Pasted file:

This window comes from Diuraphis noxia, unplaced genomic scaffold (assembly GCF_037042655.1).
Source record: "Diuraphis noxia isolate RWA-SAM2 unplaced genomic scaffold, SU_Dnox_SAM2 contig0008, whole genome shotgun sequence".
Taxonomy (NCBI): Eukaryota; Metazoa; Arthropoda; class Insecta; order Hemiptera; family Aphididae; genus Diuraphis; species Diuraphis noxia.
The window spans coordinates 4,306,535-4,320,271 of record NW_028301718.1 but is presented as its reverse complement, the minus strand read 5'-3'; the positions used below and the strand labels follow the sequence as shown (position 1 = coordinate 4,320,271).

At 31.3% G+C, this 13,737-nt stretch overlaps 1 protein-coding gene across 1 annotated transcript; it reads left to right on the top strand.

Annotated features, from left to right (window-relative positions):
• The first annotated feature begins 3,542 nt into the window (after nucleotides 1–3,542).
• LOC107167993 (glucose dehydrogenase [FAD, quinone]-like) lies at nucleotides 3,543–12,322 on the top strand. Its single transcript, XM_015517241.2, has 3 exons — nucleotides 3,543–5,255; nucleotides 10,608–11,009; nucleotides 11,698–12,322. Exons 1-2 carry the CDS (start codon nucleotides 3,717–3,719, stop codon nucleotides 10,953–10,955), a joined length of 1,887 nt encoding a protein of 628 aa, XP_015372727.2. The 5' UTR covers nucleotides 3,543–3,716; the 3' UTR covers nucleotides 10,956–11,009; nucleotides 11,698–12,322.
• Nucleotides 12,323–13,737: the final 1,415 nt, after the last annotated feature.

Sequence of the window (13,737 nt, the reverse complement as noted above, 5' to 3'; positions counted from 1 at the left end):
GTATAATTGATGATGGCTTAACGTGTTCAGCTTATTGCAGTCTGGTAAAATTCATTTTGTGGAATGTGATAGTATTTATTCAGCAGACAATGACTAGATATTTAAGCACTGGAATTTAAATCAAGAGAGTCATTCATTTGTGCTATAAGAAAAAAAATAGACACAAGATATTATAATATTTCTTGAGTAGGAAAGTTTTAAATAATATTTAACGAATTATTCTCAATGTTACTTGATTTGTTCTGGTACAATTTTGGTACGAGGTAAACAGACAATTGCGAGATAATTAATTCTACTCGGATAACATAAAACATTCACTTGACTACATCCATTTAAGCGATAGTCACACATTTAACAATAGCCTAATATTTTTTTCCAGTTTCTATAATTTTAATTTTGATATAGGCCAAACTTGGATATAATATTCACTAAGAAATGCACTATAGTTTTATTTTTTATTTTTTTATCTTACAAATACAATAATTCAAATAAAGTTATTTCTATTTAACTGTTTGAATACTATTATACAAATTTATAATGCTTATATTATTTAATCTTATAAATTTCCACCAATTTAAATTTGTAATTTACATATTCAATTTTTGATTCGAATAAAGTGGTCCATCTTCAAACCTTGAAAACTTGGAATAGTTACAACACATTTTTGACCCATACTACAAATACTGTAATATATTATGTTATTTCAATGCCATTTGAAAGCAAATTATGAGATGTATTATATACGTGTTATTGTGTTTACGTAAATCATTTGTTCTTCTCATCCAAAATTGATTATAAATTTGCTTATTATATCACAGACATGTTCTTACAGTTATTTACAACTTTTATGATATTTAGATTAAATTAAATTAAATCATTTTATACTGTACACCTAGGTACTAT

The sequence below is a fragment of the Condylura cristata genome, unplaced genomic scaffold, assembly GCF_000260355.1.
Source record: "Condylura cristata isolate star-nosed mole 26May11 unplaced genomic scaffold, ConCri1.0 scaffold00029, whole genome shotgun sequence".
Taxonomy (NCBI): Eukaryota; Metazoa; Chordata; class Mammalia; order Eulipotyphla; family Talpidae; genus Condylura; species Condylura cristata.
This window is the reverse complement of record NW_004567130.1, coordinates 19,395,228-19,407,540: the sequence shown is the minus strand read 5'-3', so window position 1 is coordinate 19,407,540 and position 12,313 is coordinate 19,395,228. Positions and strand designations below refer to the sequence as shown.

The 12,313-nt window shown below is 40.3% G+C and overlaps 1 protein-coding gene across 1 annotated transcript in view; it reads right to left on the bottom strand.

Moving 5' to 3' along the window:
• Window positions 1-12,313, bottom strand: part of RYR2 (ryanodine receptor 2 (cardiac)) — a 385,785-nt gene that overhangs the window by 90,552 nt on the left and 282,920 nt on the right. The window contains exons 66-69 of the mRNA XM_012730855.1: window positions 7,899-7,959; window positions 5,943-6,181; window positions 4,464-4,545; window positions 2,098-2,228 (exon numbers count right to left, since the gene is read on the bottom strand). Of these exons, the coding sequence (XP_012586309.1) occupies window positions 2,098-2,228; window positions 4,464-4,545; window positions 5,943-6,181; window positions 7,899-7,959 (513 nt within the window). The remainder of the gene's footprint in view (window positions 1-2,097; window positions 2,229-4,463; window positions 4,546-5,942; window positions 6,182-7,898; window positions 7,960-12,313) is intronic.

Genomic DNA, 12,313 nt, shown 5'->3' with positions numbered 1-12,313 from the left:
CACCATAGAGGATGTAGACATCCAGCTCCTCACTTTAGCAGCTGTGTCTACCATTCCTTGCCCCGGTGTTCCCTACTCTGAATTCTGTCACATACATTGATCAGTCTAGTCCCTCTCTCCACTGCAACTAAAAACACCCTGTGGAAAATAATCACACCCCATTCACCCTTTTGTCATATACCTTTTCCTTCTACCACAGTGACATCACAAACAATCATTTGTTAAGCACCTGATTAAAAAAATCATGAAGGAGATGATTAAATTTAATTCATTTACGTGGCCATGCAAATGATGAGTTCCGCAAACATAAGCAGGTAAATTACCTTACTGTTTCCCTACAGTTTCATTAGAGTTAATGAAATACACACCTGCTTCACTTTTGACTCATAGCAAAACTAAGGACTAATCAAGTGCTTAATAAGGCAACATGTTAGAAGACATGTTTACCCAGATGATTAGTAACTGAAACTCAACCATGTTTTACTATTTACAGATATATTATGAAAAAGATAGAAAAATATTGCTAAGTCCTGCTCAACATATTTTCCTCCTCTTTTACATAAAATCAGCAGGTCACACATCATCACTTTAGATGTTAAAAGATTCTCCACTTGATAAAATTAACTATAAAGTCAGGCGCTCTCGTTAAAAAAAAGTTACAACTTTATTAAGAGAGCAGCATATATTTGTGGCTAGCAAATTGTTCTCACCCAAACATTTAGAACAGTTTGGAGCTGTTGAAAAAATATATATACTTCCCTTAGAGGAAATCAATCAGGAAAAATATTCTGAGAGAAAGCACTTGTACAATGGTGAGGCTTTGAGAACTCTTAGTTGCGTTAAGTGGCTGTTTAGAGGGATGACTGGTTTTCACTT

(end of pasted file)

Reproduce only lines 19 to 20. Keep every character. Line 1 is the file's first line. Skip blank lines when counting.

Genomic DNA, 12,313 nt, shown 5'->3' with positions numbered 1-12,313 from the left:
CACCATAGAGGATGTAGACATCCAGCTCCTCACTTTAGCAGCTGTGTCTACCATTCCTTGCCCCGGTGTTCCCTACTCTGAATTCTGTCACATACATTGATCAGTCTAGTCCCTCTCTCCACTGCAACTAAAAACACCCTGTGGAAAATAATCACACCCCATTCACCCTTTTGTCATATACCTTTTCCTTCTACCACAGTGACATCACAAACAATCATTTGTTAAGCACCTGATTAAAAAAATCATGAAGGAGATGATTAAATTTAATTCATTTACGTGGCCATGCAAATGATGAGTTCCGCAAACATAAGCAGGTAAATTACCTTACTGTTTCCCTACAGTTTCATTAGAGTTAATGAAATACACACCTGCTTCACTTTTGACTCATAGCAAAACTAAGGACTAATCAAGTGCTTAATAAGGCAACATGTTAGAAGACATGTTTACCCAGATGATTAGTAACTGAAACTCAACCATGTTTTACTATTTACAGATATATTATGAAAAAGATAGAAAAATATTGCTAAGTCCTGCTCAACATATTTTCCTCCTCTTTTACATAAAATCAGCAGGTCACACATCATCACTTTAGATGTTAAAAGATTCTCCACTTGATAAAATTAACTATAAAGTCAGGCGCTCTCGTTAAAAAAAAGTTACAACTTTATTAAGAGAGCAGCATATATTTGTGGCTAGCAAATTGTTCTCACCCAAACATTTAGAACAGTTTGGAGCTGTTGAAAAAATATATATACTTCCCTTAGAGGAAATCAATCAGGAAAAATATTCTGAGAGAAAGCACTTGTACAATGGTGAGGCTTTGAGAACTCTTAGTTGCGTTAAGTGGCTGTTTAGAGGGATGACTGGTTTTCACTT